Partnerships are being tested now more than ever. Many brands have cancelled orders around the world, and in many cases these orders have already been finished, packed and prepped for shipment. Regardless, due to the panicked shut down of retail stores around the world, retailers are ignoring their commitments with their supply chains to save their own skins. They're forgetting that when retail life resumes, which it will, their relationships will be damaged (if their suppliers survive this disaster - made to sting even more due to their partners letting them down in their most vulnerable hours).
Generally, throughout the fashion supply chain, payment terms are agreed upon before production begins. For argument's sake, let’s say this is 50% before shipment and 50% after. This is designed to protect both parties, ensuring that the factory receive the initial money to pay for materials, while giving the retailer the security that deliveries will arrive correctly and on time. Once factories receive the legally binding purchase orders, most get capital from the banks to pay wages until the remaining 50% is paid. These bank loans mirror the purchase order, meaning that if a retailer is obliged to pay the factory 30 days after shipment the capital is returned to the bank + days after this. So when brands cancel or delay orders currently sat at ports waiting shipment, these factories will not receive payments in time for the banks. This creates very desperate people falling further into desperate times and starting a circle of ongoing financial desperation.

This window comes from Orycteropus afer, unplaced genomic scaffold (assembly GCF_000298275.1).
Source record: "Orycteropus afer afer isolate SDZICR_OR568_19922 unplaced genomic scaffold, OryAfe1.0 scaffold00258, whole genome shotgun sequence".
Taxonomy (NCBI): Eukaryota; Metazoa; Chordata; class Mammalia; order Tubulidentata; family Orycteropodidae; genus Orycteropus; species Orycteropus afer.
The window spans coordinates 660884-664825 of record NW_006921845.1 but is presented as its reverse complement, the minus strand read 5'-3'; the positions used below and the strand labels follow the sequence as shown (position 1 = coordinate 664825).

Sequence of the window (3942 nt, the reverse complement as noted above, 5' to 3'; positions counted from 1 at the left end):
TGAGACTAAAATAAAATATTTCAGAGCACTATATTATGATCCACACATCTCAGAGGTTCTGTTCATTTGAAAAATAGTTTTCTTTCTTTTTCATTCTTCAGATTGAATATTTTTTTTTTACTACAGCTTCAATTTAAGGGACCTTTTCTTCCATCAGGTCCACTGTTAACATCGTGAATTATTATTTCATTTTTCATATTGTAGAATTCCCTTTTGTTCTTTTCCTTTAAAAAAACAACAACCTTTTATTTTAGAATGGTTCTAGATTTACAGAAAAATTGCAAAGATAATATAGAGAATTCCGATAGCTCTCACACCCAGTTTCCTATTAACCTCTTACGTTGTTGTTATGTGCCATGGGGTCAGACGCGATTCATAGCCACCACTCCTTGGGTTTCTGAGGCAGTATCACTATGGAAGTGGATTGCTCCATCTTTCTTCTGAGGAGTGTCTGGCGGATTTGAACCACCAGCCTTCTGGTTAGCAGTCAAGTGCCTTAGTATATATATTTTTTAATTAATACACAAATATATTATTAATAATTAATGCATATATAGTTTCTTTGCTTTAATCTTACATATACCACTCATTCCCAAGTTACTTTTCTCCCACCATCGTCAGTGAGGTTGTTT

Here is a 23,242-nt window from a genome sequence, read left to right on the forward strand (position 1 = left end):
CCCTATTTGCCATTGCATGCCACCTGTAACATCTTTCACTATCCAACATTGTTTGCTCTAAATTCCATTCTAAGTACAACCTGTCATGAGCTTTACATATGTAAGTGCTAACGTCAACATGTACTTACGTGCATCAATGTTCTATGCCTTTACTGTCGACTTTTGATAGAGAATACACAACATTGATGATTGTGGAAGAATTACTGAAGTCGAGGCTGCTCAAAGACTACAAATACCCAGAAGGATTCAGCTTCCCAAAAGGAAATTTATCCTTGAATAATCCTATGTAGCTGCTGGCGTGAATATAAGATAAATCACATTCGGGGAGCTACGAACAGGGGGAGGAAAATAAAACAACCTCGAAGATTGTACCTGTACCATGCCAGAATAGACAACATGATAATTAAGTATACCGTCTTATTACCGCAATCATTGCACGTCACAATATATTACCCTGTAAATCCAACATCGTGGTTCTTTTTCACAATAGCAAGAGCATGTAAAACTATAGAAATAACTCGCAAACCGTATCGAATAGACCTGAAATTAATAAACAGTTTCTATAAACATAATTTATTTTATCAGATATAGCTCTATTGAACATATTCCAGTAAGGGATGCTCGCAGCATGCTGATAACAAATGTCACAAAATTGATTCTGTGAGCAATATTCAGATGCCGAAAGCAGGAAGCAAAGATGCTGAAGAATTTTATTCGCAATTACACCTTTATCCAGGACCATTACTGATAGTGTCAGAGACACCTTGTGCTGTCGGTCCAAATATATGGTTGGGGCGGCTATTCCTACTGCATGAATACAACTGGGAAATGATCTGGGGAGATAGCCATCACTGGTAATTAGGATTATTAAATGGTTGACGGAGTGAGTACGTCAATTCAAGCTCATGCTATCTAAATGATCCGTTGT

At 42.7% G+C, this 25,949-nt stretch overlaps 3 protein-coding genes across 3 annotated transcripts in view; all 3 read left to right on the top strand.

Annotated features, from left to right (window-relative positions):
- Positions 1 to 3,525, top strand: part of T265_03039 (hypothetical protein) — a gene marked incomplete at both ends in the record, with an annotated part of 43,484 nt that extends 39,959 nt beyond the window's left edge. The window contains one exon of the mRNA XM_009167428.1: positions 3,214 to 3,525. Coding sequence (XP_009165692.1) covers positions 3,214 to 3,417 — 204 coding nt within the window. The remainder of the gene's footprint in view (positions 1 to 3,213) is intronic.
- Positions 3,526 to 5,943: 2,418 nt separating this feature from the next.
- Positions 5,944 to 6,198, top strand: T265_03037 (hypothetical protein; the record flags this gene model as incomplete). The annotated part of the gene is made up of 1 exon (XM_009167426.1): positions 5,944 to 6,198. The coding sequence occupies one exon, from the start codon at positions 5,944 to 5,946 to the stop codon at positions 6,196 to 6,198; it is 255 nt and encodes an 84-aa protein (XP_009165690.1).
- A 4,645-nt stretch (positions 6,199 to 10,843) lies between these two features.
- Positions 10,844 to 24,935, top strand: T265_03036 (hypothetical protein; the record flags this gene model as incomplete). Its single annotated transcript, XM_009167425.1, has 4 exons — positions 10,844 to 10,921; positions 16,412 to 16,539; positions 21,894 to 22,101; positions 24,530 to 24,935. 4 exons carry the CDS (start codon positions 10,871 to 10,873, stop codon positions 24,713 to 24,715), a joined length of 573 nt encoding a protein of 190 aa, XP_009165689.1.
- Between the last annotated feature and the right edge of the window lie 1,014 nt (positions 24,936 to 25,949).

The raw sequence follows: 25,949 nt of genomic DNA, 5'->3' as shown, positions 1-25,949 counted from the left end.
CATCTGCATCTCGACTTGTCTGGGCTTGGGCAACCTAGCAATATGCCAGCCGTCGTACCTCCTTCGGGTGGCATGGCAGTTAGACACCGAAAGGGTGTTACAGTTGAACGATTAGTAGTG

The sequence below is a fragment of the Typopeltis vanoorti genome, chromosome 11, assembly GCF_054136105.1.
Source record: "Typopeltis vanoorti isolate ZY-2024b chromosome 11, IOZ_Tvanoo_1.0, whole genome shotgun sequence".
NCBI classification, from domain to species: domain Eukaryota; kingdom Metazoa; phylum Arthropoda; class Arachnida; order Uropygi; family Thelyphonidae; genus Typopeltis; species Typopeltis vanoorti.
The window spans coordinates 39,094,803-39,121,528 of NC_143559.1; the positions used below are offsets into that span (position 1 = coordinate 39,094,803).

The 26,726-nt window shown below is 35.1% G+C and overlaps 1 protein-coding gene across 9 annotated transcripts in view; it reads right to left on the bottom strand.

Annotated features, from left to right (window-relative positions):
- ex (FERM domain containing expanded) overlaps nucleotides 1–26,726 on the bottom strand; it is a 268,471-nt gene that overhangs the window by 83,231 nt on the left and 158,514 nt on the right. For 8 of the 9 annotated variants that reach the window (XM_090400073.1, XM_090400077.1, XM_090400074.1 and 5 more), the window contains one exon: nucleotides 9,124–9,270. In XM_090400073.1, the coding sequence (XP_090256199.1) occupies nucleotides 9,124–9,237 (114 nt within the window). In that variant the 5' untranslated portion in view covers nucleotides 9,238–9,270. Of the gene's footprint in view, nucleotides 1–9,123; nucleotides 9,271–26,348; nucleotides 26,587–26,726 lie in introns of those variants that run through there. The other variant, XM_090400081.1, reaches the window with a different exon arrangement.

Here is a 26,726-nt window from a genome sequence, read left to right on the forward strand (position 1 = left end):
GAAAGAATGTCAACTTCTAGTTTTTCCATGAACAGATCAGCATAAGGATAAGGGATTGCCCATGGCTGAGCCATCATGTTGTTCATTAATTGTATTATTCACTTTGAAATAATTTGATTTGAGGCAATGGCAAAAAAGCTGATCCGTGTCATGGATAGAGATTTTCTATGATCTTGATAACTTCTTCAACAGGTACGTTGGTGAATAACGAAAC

“The supply chain is the heartbeat, the lungs and the blood stream of the fashion industry. Without our supply chains, large or small, we simply do not have product to sell. So why is this area treated with so little respect?”
Something I have always found totally nonsensical is that the supply chain seems to be the first area dismissed in the eyes of the brands and retailers. The supply chain is the heartbeat, the lungs and the blood stream of the fashion industry. Without our supply chains, large or small, we simply do not have product to sell. So why is this area treated with so little respect?
It is important to remind brands and retailers that they have a partnership with these suppliers, and so have a responsibility to honour their commitments, for all our sakes. In these difficult times we need to support our suppliers and treat them like we should in good times - as equal partners. This time is going to be a real test of a brand’s integrity, so, It’s my belief that all committed orders should be completed - it is only fair.
When people are wanting to go shopping again, the demand on factories will come in the millions. They will be pressured to deliver and to catch up, and due to themselves being in desperate situation, they will not be able to say no. My fear is a new level of manufacturing exploitation will take place. That’s why I am begging brands and retailers to think before cancelling orders or placing new ones in the months to come.
How we treat people at our worst will still be remembered when we’re at our best.